According to the invention, once the units have been previously and suitably arranged on a support, the interstitial spaces are filled up with a granulous thermoplastic material and the whole is brought, preferably in an oven, to as high a temperature as possible, but just lower than the degradation temperature of the thermoplastic material.
At this time, the upper openings of the interstitial spaces must be in communication with the ambient air without the any interposition which could prevent the air from entering into contact with the plastic material in fusion. Furthermore, the time of maintenance of temperature will have to be sufficient (while at the same time depending on the quality and the nature of the plastic granules) so that the phenomena described later on, can develop properly. It would seem suitable to maintain the temperature for about half an hour.
The size of the grain of the thermoplastic material will be preferably lower than the average size of the interstitial spaces and will be near two thirds of this average dimension.
Although the procedure is applicable whatever the nature of the material constituting the units, according to the invention, the applicant has found two advantageous methods of application. The first case is that where the units show two flat sides, one being preferably polished, is intended to form the visible surface of the covering. The second concerns the units whose visible side is convex, and preferably enamelled or itself covered with some decoration or other.
In the first case, it is advantageous to stick the visible side of the units onto a temporary support such as sheet of paper, for example. This sheet, along with the units it supports, are then placed in a mould formed, basically, by a frame which is slightly removed from the lateral edges of the external units of the panel. The distance between the frame and the lateral edges of the external elements is preferably equal to the half of the interstitial space between the units, when the latter are square or rectangular shaped. It will be, generally speaking, about the same size as the interstitial spaces in such a way, that at the time of the constitution of the covering with the panels, the particular shape of the latter is also as little in evidence as possible.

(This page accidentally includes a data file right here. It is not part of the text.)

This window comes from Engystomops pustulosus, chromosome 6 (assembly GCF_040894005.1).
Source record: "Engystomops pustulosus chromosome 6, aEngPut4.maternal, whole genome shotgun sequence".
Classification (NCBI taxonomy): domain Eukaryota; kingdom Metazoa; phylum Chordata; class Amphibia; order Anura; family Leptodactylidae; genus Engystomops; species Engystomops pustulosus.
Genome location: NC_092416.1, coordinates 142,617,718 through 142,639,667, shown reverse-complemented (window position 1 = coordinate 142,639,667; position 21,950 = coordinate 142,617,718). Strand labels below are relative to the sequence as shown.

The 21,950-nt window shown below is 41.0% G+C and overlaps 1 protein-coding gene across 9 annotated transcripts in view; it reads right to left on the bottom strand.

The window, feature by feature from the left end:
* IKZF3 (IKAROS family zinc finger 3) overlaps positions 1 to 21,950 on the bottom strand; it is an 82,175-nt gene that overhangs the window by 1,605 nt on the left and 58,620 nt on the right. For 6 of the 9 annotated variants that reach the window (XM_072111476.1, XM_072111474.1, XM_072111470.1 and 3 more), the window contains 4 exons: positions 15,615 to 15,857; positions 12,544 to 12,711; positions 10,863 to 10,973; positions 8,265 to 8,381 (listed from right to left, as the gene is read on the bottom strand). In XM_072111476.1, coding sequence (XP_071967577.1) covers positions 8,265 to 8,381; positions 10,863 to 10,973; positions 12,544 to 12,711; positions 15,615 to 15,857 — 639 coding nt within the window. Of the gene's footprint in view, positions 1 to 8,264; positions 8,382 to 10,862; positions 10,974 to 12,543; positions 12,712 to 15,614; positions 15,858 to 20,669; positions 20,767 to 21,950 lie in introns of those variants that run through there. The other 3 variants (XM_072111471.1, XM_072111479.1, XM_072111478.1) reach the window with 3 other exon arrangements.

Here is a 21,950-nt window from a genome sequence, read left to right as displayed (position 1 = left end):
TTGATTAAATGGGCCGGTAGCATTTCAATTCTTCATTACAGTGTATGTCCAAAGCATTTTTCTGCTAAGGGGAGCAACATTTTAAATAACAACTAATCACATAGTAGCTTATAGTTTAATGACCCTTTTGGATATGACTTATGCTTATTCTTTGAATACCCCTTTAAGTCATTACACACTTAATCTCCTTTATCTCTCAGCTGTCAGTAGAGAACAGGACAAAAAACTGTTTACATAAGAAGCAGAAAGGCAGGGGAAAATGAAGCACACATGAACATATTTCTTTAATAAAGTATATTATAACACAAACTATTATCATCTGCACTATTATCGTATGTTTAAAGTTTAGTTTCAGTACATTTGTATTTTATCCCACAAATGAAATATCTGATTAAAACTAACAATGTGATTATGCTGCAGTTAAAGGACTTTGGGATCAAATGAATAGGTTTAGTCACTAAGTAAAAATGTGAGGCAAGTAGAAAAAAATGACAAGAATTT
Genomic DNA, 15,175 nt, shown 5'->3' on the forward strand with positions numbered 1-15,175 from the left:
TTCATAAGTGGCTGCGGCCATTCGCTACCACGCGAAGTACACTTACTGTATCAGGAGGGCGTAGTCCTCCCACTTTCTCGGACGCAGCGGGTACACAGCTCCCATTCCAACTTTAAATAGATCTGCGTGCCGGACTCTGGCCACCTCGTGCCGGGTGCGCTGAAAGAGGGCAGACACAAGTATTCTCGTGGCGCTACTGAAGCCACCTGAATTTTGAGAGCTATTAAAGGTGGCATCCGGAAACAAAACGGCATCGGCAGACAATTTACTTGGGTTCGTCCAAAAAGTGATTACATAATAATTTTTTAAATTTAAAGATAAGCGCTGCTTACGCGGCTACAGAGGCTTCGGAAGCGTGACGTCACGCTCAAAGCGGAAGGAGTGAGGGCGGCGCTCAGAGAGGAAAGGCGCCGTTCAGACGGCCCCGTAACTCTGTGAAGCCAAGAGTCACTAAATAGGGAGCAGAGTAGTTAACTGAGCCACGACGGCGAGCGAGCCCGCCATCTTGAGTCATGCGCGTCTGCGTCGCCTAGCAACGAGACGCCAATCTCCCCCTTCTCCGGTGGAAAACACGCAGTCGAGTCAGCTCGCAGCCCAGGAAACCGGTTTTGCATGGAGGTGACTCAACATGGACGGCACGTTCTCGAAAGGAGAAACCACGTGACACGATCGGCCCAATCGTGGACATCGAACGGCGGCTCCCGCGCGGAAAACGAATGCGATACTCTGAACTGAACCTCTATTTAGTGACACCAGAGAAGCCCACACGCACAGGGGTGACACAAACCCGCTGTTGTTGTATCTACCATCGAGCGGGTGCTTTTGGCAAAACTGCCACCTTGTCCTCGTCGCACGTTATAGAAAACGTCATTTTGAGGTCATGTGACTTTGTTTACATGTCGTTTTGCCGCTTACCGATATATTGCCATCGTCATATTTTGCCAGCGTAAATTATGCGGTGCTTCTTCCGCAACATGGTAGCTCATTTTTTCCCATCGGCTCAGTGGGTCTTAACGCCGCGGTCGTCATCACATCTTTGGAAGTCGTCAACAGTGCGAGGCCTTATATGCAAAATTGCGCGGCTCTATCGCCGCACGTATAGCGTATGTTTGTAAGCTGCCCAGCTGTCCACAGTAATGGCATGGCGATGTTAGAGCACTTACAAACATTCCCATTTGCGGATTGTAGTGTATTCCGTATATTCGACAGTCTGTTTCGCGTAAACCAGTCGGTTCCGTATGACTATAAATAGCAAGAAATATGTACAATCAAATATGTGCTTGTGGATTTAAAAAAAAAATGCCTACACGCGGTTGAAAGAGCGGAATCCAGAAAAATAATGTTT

The mould and the panel are both arranged on a table and we then proceed to filling up the interstitial spaces. In order to ensure a suitable filling up without the risk of leaving behind any granules of plastic matter on the upper side of the units, it is favourable to transmit vibrations to the table on which the sheet of paper supporting the units is placed, and even to put this table on a slight tilt in relation to the horizontal. We could also use a tangential current of air eliminating the excess granules. Under these conditions, a mere sprinkling of the units with the granules gives the desired result.
Still, in this first case, where the units have flat sides, we no longer are obliged to use the sheet of paper or something similar. For this purpose, the support for the units is coated with oil or some similar substance, preventing them from slipping too easily, while at the same time having no affinity whatsoever with the plastic in fusion. When the units have been properly arranged on this layer of oil (for example, by means of grids if it concerns units of regular shape, in particular square-shaped) we proceed to placing the mould, then to filling up the interstitial spaces and to the subsequent operations such as those described above.
When the thermoplastic material is brought to a sufficiently high temperature and also as near as possible to the degradation temperature, but lower than the latter, the granules melt and the thermoplastic material spreads out perfectly homogenously into all the interstitial spaces.